Some hearts are troubled and afraid, some are angry, some are skeptical and cynical and some are breaking with compassion while others are hardening. On this journey we are all in different places. We fear becoming orphaned, alone without guidance, without support, without anyone. We fear being isolated in a world that feels like no one cares whether we live or die. The fear points to the deeper reality that by ourselves we are not enough. It is not, however, because we are deficient. It is because we were never intended or created to be self-sufficient or to stand alone as individuals. We were created to love and be loved in community, to live in relationship as persons giving of themselves to each other, to dwell and to abide. The peace Jesus gives is a call for us to be peace to others, to bring our peace into the midst of chaos and conflict, to live with a heart at peace and be God’s love to one another. What might that look like for us today? Where and with whom is our heart at peace and where and with whom is it a war? People we encounter every day, if we choose to see them, are dealing with so much; job loss, physical illness, grief, spiritual desperation, emotional insecurity, isolation, shame, uncertainty, disrupted relationships, abandonment, violence…the list goes on and on. Any one of those things can make us feel abandoned by the very concept of love, but also unworthy and unlovable. “Peace I leave with you; my peace I give to you.” This is the peace that Jesus offers; it is both an inner peace we know in our hearts and an outer peace we experience when we love one another. Regardless of the circumstances of our lives, we need Jesus’ peace within and between us. For most of us, a solution to a difficult situation usually means that someone else needs to change what they say or do. Jesus’ peace is not about changing someone else, but about changing us. Take a look at our lives, community, country and world to see how the Good News of the Gospel might intersect with what is happening. How might the Gospel guide us? What is it calling for and asking of us? What challenge, comfort, hope, or encouragement is it bringing us? How might we embody and live the Gospel in the context of what is happening? We need to ask ourselves: what are the boundaries of our love? Whose feet do we wash and whose feet do we ignore? Is our love growing, expanding, inclusive and transformative of ourselves and the world? If not, why? Every time we expand the boundaries of our love, we open space in this world where God can make a home within. A heart at peace sees the other as a human being with hopes, fears and concerns, even in the midst of conflict and disagreement. Will we live with hearts at peace or at war? Do not abandon yourself or others in this world. Love with all that you are and all that you have, as Jesus loves us. Jesus has given us his peace – what will we do with it now?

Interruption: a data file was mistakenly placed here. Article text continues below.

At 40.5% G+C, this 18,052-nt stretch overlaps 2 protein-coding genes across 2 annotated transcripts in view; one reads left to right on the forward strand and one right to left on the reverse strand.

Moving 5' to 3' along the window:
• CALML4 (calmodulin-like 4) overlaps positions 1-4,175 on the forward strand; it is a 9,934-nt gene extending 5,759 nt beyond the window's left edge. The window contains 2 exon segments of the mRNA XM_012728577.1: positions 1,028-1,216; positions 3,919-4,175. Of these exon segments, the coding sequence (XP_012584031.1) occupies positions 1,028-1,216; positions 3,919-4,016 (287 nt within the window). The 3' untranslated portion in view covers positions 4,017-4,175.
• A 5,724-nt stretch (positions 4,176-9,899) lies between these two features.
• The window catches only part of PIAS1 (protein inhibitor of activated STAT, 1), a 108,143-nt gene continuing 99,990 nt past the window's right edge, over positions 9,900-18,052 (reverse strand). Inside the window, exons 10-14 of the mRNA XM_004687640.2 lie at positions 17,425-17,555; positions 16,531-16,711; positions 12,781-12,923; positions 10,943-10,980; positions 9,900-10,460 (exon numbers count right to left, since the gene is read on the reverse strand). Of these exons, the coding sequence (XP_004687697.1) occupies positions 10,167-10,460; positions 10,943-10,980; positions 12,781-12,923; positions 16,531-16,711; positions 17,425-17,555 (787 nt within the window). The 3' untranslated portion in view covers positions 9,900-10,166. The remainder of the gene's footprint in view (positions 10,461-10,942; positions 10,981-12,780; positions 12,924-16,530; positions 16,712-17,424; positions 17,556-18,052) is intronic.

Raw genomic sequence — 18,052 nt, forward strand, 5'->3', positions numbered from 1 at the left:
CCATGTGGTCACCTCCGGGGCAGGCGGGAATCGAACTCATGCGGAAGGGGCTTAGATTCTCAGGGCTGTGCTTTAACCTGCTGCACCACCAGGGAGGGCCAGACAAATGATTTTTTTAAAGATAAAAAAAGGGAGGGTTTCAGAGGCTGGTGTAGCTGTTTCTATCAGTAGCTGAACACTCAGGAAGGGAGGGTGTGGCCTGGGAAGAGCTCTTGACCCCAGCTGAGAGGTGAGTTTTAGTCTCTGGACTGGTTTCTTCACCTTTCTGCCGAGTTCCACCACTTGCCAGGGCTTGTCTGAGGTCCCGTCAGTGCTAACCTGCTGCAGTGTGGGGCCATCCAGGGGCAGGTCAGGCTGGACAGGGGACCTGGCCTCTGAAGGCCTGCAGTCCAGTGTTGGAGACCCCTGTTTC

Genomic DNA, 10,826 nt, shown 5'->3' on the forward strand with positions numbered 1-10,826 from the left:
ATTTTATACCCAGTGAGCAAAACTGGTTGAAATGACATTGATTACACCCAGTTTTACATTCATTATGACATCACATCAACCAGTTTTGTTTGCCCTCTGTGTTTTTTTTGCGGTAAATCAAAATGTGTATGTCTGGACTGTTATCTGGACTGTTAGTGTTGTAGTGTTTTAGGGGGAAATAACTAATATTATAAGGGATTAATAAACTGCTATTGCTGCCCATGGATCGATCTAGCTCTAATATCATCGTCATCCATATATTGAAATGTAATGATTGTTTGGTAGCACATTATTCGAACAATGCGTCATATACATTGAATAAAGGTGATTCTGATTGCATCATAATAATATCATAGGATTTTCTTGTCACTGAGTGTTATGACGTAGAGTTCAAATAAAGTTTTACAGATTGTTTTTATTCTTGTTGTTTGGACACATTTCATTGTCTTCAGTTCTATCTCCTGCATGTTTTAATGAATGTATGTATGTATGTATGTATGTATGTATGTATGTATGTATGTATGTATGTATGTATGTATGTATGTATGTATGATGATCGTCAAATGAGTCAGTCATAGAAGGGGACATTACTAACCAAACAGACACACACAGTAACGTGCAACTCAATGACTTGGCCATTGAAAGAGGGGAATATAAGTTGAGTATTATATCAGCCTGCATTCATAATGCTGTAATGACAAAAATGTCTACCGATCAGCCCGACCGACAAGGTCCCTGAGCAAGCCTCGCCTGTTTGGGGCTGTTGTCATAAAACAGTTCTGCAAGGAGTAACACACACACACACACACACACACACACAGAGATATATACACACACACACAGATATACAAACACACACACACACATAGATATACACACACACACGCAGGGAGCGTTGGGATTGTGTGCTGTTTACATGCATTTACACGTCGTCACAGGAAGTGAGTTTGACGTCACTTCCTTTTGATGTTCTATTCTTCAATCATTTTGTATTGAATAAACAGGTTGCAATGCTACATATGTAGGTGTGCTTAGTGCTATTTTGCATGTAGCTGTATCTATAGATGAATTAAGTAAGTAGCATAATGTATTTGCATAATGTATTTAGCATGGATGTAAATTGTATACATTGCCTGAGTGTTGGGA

Music as Prayer (Bis orat qui bene cantat)
A greater entrance into the prayer of the Liturgy is achieved by being familiar with the music. In particular, the Psalm functions best as a meditation on the readings when we know it well and the mechanics of singing it do not consume too much of our focus. Similarly, with the individual parts of the Mass Settings (the sung acclamations)
Storrington Mass (not in hymnal)
Storrington Mass (not in hymnal)
Preparation of the Gifts:
Eucharistic Acclamations (Storrington Mass):
The Worship Calendar: